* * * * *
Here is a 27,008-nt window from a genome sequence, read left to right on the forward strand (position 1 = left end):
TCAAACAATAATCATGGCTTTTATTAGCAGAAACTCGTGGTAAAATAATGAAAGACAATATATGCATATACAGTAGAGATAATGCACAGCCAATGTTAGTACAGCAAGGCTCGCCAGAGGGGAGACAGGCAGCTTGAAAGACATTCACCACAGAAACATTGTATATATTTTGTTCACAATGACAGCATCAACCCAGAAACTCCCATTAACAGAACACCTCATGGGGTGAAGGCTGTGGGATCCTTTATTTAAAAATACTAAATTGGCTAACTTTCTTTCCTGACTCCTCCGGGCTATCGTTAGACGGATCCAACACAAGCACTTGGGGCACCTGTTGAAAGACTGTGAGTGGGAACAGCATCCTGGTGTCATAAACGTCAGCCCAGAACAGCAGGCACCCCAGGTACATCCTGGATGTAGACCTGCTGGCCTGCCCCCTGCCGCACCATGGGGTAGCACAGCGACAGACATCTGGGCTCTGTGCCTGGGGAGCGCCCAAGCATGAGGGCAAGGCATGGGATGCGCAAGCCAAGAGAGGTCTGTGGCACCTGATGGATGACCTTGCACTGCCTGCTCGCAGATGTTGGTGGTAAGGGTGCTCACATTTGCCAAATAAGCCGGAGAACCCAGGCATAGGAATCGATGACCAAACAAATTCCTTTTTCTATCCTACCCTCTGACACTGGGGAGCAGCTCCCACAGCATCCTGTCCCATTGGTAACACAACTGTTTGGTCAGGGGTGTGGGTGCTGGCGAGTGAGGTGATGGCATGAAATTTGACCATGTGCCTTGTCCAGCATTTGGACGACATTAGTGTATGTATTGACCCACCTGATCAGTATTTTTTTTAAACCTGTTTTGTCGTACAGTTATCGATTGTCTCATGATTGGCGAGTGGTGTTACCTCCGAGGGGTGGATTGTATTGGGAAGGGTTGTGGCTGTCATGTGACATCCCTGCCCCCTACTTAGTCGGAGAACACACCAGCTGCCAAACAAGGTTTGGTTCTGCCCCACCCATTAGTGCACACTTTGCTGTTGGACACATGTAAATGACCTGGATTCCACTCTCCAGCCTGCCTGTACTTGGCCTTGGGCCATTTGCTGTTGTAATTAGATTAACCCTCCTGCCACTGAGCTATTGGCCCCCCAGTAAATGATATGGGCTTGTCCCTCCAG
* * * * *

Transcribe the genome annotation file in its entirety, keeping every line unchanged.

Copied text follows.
Here is a 27,008-nt window from a genome sequence, read left to right on the forward strand (position 1 = left end):
TCAAACAATAATCATGGCTTTTATTAGCAGAAACTCGTGGTAAAATAATGAAAGACAATATATGCATATACAGTAGAGATAATGCACAGCCAATGTTAGTACAGCAAGGCTCGCCAGAGGGGAGACAGGCAGCTTGAAAGACATTCACCACAGAAACATTGTATATATTTTGTTCACAATGACAGCATCAACCCAGAAACTCCCATTAACAGAACACCTCATGGGGTGAAGGCTGTGGGATCCTTTATTTAAAAATACTAAATTGGCTAACTTTCTTTCCTGACTCCTCCGGGCTATCGTTAGACGGATCCAACACAAGCACTTGGGGCACCTGTTGAAAGACTGTGAGTGGGAACAGCATCCTGGTGTCATAAACGTCAGCCCAGAACAGCAGGCACCCCAGGTACATCCTGGATGTAGACCTGCTGGCCTGCCCCCTGCCGCACCATGGGGTAGCACAGCGACAGACATCTGGGCTCTGTGCCTGGGGAGCGCCCAAGCATGAGGGCAAGGCATGGGATGCGCAAGCCAAGAGAGGTCTGTGGCACCTGATGGATGACCTTGCACTGCCTGCTCGCAGATGTTGGTGGTAAGGGTGCTCACATTTGCCAAATAAGCCGGAGAACCCAGGCATAGGAATCGATGACCAAACAAATTCCTTTTTCTATCCTACCCTCTGACACTGGGGAGCAGCTCCCACAGCATCCTGTCCCATTGGTAACACAACTGTTTGGTCAGGGGTGTGGGTGCTGGCGAGTGAGGTGATGGCATGAAATTTGACCATGTGCCTTGTCCAGCATTTGGACGACATTAGTGTATGTATTGACCCACCTGATCAGTATTTTTTTTAAACCTGTTTTGTCGTACAGTTATCGATTGTCTCATGATTGGCGAGTGGTGTTACCTCCGAGGGGTGGATTGTATTGGGAAGGGTTGTGGCTGTCATGTGACATCCCTGCCCCCTACTTAGTCGGAGAACACACCAGCTGCCAAACAAGGTTTGGTTCTGCCCCACCCATTAGTGCACACTTTGCTGTTGGACACATGTAAATGACCTGGATTCCACTCTCCAGCCTGCCTGTACTTGGCCTTGGGCCATTTGCTGTTGTAATTAGATTAACCCTCCTGCCACTGAGCTATTGGCCCCCCAGTAAATGATATGGGCTTGTCCCTCCAG